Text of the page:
Treatment-related effects in dams were characterised by a statistically significant and dose-related reduction in drinking water consumption at all dose levels from day 5 p.c. until termination of the study. When compared to controls receiving untreated drinking water only, drinking water intake was 83-93 %, 64-74 % and 37-49 % of controls at the low, mid and high dose level, respectively. At the mid and high dose level, decreases in water intake were most pronounced during days 5-7 of the study and during study days 11-13 at the low dose level.

Food consumption:
At the low dose level, food consumption was significantly increased during the most part of the study while at the mid dose level, food intake was significantly lower than that of controls during study days 5-7 only and comparable to or not significantly different from controls thereafter. At the high dose level, food consumption was significantly decreased by 19-39 % during the entire study period when compared with control intake rates.

Body weight and body weight gain:
Absolute body weight, although not attaining statistical significance, was higher than that of concurrent controls in dams of the low dose group throughout the treatment period and comparable to control body weights in dams of the mid dose group. Starting with study day 8, absolute body weight of high dose dams was statistically significantly reduced by 9 – 18 % when compared to body weight of control dams.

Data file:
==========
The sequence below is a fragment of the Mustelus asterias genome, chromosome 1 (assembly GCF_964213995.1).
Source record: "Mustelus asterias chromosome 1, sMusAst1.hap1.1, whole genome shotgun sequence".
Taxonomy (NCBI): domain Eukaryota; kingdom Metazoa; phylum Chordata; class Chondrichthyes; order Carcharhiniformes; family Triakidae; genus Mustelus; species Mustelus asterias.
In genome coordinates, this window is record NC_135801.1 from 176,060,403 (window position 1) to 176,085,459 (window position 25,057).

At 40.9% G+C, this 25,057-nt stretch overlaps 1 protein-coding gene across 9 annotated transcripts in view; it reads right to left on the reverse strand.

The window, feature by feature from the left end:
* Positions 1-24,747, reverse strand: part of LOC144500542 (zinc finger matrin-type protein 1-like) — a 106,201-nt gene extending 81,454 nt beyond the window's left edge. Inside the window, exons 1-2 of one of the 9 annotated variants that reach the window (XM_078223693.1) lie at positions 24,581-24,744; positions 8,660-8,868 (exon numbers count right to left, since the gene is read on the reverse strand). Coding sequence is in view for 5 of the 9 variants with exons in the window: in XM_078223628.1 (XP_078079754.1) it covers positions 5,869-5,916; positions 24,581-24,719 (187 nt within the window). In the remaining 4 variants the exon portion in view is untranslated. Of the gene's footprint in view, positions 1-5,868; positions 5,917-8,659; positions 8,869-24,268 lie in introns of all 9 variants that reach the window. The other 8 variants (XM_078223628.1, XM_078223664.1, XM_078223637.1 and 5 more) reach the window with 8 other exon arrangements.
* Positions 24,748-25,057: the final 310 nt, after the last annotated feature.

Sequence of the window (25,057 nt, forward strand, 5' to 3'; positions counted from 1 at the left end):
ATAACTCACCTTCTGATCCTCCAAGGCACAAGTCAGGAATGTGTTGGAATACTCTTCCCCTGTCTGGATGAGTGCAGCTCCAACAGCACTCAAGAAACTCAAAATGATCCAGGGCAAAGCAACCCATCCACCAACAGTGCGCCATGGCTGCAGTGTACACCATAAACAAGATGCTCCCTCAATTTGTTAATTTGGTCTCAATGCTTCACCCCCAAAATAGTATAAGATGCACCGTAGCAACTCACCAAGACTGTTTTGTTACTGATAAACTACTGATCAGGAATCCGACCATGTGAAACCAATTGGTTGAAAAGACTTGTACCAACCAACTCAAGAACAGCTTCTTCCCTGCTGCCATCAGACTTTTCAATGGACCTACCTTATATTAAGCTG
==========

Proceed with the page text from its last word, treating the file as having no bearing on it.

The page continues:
On days 5-7 of the study, body weight gains were statistically significantly reduced at all dose levels in a dose-dependent manner. Thereafter, body weight gains measured on the different occasions as well as overall weight gain was not statistically significantly higher in low dose dams when compared to controls. In mid dose dams, individual body weight gains determined on the different occasions as well as overall body weight were slightly but not significantly lower than that of concurrent controls (91 – 94 % of controls) while on study days 8-10 only, body weight gain was 137 % of controls. In the high dose group, body weight gain on each occasion and overall weight gain was statistically significantly reduced throughout the entire study period and overall weight gain achieved 53 % of controls only.

Corrected body weight gain:
Body weight gain corrected for uterine weight was slightly higher in the low dose group (104 % of controls) while a dose-related and statistically significant reduction was noted at the mid (83 % of control) and high dose level. Most importantly, no weight gain at all was noted in high dose dams which lost 1.5 % of weight when compared with their initial body weight.